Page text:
Attackers depend on your "trusted" apps to have an exploit that hasn't been patched. They crash through memory and then "inject" a module directly into memory which then executes anyway without any file that those "kernel driver hooks" are going to spot because the injection is not a process and therefore isn't stopped. This trick dates back years, and if they inject kernel shellcode and drop a small rootkit, it will bypass any such programs that run in userland to allow their rootkit to run a new process irrespective of your whitelist. Whitelisting is better than anything else of course, but not a panacea either. Remember, the enemy is well financed now.

Client-side "layered security" is a mess. It fails because people are so irritated by all the alerts that they don't understand and so they just click through them anyway. They no longer trust their security arrangements to begin with. And when they go and visit a site that offers them a rogue antivirus and no alert pops up, they're going to let it run for a "second opinion."

I've heard this way too many times from people whose machines I've had to clean up or try to save their data from before nuking it. "I wanted a second opinion because the XXXX I have on here sucks." Worse, users try to disable as much of it as they can because all this cruft noticeably slows down their machines.

Many institutional administrators go through a lot of effort setting permissions and policies when rolling out client computers as well. End users will go out of their way to hit up Google or forums and find a way to change those because they will install what they want to and information on how to do that takes only a few minutes and a few downloadable tools to get around your registry permissions and settings. I learned this years ago. Whatever you set, they will defeat it even if they can't remember their own password.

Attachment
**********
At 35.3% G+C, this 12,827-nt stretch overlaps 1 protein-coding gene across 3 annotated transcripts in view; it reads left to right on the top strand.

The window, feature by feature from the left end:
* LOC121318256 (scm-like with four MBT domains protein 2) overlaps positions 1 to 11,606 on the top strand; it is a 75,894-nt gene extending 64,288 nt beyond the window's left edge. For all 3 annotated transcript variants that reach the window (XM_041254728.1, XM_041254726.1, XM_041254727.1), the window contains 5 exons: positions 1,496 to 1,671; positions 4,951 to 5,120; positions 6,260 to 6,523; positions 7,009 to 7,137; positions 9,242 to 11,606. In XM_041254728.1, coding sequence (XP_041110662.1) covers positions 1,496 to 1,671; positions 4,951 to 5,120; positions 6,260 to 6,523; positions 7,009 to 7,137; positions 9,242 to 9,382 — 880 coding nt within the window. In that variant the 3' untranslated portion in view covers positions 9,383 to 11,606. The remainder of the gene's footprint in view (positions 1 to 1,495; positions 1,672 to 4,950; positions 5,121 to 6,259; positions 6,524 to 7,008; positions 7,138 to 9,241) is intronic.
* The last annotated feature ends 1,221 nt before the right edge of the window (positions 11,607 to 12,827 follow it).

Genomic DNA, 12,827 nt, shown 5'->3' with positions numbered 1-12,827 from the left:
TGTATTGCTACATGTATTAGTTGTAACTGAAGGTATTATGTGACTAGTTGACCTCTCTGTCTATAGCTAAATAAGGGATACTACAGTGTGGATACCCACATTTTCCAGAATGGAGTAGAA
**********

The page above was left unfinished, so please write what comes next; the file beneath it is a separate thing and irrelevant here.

Once upon a time, security software was used after an infection was suspected. And its primary purpose was to thoroughly clean a mess and restore a system to "pristine condition." Over time, "cleaning" fell by the wayside in favor of "prevention" at a substantial loss of "cleaning" effectiveness. Our "BOClean" product had the word "clean" in it for a reason. When BOClean removed malware, it thoroughly cleaned up the affected machine to a "pristine" state. Silly us, we thought that was the entire objective.

"Prevention" has similarly failed because of the failure to add detection in a timely manner. Without "cleaning," the only way to deal with malware today is to exert vast amounts of time and effort attempting to preserve important data from infected machines before going through the labor-intensive process of reloading or reimaging infected computers. This in turn has far exceeded the cost and value of security software in the first place.

All because the security software industry has done the final farming out of end user security management: to the end user, who of course knows the correct decision at all times. Oh. And they didn't read that alert either. Had Microsoft and the antivirus industry done it right in the first place, we wouldn't be here in all likelihood. But here we are nonetheless.

In our final article, let's see how we can fix this ...

(to be continued)

About the author: Kevin McAleavey is the architect of the KNOS secure operating system ( ) and has been in antimalware research and security product development since 1996.